ITT Space Systems Division s new Precision Cleaning facility provides critical cleaning and packaging of aerospace flight hardware and optical payloads to meet customer performance requirements. The Precision Cleaning Path to Premier Project was a 2007 capital project and is a key element in the approved Premier Resource Management - Integrated Supply Chain Footprint Optimization Project. Formerly precision cleaning was located offsite in a leased building. A new facility equipped with modern precision cleaning equipment including advanced process analytical technology and improved capabilities was designed and built after outsourcing solutions were investigated and found lacking in ability to meet quality specifications and schedule needs. SSD cleans parts that can range in size from a single threaded fastener all the way up to large composite structures. Materials that can be processed include optics, composites, metals and various high performance coatings. We are required to provide verification to our customers that we have met their particulate and molecular cleanliness requirements and we have that analytical capability in this new facility. The new facility footprint is approximately half the size of the former leased operation and provides double the amount of throughput. Process improvements and new cleaning equipment are projected to increase 1st pass yield from 78% to 98% avoiding $300K+/yr in rework costs. Cost avoidance of $350K/yr will result from elimination of rent, IT services, transportation, and decreased utility costs. Savings due to reduced staff expected to net $4-500K/yr.
Gerbertian paths for the Jubilee
NASA Astrophysics Data System (ADS)
Sigismondi, Costantino
2015-04-01
Gerbert before becoming Pope Sylvester II came several times in Rome, as reported in his Letters and in the biography of Richerus. Eight places in Rome can be connected with Gerbertian memories. 1. The Cathedral of St. John in the Lateran where the gravestone of his tumb is still preserved near the Holy Door; 2. the “Basilica Hierusalem” (Santa Croce) where Gerbert had the stroke on May 3rd 1003 which lead him to death on May 12th; 3. the Aventine hill, with the church of the Knights of Malta in the place where the palace of the Ottonian Emperors was located; 4. the church of St. Bartholomew in the Tiber Island built in 997 under Otto III; 5. the Obelisk of Augustus in Montecitorio to remember the relationship between Gerbert, Astronomy and numbers which led the birth of the legends on Gerbert magician; 6. St. Mary Major end of the procession of August 15, 1000; 7. St. Paul outside the walls with the iconography of the Popes and 8. St. Peter's tumb end of all Romaei pilgrimages. This Gerbertian path in Rome suggests one way to accomplish the pilgrimage suggested by Pope Francis in the Bulla Misericordiae Vultus (14) of indiction of the new Jubilee.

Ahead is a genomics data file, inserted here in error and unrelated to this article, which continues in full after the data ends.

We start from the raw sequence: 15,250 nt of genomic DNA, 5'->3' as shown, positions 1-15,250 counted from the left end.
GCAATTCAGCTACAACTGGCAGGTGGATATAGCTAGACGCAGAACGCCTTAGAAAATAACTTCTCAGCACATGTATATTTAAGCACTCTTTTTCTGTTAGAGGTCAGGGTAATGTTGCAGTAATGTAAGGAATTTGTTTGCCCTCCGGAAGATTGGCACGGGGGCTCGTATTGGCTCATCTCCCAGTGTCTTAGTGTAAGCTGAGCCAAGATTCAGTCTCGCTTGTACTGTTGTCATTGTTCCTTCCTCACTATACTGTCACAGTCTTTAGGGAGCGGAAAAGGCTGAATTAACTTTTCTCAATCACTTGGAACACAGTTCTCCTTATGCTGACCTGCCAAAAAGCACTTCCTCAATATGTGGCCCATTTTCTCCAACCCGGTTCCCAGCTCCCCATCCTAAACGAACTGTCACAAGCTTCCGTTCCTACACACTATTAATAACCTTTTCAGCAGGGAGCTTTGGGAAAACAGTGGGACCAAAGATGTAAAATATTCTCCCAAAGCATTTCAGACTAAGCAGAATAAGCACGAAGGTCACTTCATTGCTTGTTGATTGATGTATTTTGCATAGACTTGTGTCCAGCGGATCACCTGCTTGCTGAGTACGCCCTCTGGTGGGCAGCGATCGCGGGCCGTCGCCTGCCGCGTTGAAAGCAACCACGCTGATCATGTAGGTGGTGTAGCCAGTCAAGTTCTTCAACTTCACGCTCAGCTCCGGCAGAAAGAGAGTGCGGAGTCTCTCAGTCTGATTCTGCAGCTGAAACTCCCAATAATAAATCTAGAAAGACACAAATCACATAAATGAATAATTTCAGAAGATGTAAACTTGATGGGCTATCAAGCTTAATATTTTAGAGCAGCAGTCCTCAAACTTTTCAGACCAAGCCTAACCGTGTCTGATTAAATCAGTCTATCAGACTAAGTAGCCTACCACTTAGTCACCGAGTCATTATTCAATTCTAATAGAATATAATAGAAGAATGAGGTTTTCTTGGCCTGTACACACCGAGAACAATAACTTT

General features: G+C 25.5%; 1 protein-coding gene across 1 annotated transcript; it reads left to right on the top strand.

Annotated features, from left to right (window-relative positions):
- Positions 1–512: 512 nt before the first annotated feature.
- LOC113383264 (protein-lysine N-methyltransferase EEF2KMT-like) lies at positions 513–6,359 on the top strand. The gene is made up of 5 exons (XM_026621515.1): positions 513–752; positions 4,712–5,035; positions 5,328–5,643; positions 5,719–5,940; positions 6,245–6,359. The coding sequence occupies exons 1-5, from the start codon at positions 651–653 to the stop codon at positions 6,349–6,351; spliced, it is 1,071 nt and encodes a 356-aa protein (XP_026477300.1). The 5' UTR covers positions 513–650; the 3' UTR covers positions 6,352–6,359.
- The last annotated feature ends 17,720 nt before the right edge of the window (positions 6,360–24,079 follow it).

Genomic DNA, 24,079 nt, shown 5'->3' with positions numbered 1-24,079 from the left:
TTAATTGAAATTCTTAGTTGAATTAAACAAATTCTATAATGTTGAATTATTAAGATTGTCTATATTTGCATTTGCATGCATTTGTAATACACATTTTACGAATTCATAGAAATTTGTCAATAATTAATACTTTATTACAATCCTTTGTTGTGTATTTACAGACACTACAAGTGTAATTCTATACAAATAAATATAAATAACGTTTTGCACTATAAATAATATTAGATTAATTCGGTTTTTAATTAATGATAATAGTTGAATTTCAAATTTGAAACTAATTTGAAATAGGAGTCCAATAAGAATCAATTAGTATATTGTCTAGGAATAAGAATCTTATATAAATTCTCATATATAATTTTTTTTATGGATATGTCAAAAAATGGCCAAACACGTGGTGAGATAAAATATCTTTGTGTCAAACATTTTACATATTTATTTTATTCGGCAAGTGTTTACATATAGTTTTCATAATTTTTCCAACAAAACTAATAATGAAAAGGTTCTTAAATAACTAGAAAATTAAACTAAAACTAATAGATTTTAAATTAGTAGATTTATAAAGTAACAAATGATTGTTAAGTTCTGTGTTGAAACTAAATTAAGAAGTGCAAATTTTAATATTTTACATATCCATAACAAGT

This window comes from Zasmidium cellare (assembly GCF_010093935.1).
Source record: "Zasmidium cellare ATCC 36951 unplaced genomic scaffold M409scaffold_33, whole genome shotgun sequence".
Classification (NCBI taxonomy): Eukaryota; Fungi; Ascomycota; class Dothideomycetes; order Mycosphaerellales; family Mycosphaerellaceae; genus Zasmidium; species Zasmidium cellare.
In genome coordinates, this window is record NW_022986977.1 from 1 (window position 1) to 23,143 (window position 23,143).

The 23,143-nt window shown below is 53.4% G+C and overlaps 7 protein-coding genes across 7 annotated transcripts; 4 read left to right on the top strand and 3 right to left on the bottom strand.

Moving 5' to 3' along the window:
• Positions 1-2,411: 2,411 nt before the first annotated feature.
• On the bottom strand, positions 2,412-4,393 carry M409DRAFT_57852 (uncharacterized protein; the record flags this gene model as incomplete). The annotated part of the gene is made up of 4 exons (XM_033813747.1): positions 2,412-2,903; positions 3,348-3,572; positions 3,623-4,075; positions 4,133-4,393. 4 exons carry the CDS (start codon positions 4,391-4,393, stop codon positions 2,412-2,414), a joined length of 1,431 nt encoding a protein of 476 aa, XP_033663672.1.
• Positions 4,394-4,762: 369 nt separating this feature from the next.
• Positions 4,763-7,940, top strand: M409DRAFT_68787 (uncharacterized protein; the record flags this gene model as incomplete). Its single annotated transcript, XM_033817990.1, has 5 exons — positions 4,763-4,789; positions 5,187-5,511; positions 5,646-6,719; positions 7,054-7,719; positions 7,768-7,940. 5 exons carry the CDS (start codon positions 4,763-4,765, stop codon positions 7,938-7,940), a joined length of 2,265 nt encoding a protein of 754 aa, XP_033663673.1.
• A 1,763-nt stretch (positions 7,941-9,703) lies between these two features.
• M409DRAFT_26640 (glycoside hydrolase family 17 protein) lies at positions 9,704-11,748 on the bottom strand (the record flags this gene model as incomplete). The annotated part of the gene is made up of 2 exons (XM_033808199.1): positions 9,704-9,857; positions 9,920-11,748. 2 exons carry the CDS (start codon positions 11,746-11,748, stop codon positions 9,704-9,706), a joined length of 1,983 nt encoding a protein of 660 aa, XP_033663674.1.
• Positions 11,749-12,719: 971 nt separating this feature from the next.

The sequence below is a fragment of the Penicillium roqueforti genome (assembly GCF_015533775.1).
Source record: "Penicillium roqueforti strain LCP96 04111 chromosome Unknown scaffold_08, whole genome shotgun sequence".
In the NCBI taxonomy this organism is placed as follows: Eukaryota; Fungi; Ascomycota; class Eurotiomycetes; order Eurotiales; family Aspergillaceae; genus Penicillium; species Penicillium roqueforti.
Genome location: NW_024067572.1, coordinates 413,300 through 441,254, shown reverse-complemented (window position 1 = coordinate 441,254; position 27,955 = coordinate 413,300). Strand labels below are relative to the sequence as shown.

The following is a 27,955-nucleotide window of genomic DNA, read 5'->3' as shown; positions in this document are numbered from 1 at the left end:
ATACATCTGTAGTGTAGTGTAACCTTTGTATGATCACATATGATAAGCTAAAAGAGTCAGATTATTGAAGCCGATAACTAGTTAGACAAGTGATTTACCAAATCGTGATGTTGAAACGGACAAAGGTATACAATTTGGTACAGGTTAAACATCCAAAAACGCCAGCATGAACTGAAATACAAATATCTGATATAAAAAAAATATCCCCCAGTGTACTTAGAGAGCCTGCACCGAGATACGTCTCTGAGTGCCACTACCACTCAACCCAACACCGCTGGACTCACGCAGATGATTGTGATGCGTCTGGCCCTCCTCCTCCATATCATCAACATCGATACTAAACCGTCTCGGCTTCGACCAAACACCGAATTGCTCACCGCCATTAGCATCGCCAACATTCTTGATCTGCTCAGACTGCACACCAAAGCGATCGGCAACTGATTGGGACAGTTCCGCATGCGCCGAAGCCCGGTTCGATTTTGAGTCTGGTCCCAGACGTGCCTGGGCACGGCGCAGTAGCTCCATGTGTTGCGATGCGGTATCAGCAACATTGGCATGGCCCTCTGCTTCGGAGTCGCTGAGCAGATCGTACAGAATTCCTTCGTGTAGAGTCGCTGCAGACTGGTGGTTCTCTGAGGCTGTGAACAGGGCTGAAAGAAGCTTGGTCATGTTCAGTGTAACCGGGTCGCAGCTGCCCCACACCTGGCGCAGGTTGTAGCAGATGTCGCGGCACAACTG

Decision paths in complex tasks
NASA Technical Reports Server (NTRS)
Galanter, Eugene
1991-01-01
Complex real world action and its prediction and control has escaped analysis by the classical methods of psychological research. The reason is that psychologists have no procedures to parse complex tasks into their constituents. Where such a division can be made, based say on expert judgment, there is no natural scale to measure the positive or negative values of the components. Even if we could assign numbers to task parts, we lack rules i.e., a theory, to combine them into a total task representation. We compare here two plausible theories for the amalgamation of the value of task components. Both of these theories require a numerical representation of motivation, for motivation is the primary variable that guides choice and action in well-learned tasks. We address this problem of motivational quantification and performance prediction by developing psychophysical scales of the desireability or aversiveness of task components based on utility scaling methods (Galanter 1990). We modify methods used originally to scale sensory magnitudes (Stevens and Galanter 1957), and that have been applied recently to the measure of task 'workload' by Gopher and Braune (1984). Our modification uses utility comparison scaling techniques which avoid the unnecessary assumptions made by Gopher and Braune. Formula for the utility of complex tasks based on the theoretical models are used to predict decision and choice of alternate paths to the same goal.